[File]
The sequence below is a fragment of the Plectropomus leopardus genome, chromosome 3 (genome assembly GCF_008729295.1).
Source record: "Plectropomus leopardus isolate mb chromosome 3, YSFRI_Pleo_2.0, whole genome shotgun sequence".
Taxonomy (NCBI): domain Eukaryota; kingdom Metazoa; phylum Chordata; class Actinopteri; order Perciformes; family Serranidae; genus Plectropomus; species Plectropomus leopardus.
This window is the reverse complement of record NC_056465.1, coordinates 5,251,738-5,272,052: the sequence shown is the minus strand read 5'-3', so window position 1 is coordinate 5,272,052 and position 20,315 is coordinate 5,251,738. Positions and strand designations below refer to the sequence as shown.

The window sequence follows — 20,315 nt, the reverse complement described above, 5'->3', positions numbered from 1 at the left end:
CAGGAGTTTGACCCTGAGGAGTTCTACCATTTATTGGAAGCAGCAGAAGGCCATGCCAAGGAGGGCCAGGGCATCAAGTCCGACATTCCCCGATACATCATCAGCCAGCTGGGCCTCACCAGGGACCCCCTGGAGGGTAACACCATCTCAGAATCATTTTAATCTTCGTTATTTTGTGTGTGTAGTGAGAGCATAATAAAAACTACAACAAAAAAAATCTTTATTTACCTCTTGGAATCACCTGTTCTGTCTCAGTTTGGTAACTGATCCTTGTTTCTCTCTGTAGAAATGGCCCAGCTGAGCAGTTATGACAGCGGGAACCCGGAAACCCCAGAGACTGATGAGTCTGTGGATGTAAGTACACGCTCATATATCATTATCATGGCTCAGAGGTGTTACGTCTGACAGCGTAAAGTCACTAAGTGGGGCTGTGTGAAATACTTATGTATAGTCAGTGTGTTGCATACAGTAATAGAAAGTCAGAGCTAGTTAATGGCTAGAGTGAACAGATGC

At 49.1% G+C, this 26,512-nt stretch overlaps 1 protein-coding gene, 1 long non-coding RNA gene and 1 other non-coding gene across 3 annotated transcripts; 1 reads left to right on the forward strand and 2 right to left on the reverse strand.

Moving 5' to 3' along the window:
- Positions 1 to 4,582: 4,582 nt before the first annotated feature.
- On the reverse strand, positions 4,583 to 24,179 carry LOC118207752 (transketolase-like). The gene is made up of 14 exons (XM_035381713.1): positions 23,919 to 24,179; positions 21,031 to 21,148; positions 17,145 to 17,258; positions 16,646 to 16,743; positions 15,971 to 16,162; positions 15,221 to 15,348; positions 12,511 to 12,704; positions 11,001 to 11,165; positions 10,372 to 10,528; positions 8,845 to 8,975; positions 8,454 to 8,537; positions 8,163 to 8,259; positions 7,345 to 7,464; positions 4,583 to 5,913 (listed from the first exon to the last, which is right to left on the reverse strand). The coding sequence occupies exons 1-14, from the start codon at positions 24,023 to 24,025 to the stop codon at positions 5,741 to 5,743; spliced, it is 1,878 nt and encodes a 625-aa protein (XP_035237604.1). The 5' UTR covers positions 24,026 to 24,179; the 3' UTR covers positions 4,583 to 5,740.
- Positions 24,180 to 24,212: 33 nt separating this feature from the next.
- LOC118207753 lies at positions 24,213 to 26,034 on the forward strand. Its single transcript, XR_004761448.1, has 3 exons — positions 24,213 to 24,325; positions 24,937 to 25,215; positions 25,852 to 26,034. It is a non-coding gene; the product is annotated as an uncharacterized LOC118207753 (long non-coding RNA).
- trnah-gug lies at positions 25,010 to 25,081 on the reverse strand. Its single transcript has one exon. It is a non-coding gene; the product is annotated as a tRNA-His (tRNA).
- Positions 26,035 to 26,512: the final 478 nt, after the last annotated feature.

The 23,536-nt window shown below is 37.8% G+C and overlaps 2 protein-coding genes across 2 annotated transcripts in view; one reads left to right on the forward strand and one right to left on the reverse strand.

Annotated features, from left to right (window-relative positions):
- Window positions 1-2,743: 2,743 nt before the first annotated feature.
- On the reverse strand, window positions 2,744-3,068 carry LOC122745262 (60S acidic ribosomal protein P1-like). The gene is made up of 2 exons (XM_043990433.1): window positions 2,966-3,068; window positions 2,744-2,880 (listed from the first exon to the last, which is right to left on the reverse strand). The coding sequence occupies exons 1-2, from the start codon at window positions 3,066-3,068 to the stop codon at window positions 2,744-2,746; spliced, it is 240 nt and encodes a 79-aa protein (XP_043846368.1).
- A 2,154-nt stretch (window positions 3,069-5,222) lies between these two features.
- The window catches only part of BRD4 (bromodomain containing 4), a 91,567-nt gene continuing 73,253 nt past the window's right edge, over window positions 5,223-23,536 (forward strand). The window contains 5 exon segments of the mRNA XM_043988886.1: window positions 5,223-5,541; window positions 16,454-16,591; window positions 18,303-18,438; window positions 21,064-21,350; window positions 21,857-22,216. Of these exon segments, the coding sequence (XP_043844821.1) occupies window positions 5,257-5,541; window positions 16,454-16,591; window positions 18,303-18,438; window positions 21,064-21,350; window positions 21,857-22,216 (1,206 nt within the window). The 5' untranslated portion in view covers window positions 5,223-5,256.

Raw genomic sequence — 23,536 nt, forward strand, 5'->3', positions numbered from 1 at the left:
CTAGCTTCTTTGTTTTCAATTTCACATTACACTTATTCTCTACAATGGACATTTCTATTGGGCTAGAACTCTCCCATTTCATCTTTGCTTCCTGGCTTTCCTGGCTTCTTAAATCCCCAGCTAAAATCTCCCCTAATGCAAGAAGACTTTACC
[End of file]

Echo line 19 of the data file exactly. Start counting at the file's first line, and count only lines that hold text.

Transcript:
- A 2,154-nt stretch (window positions 3,069-5,222) lies between these two features.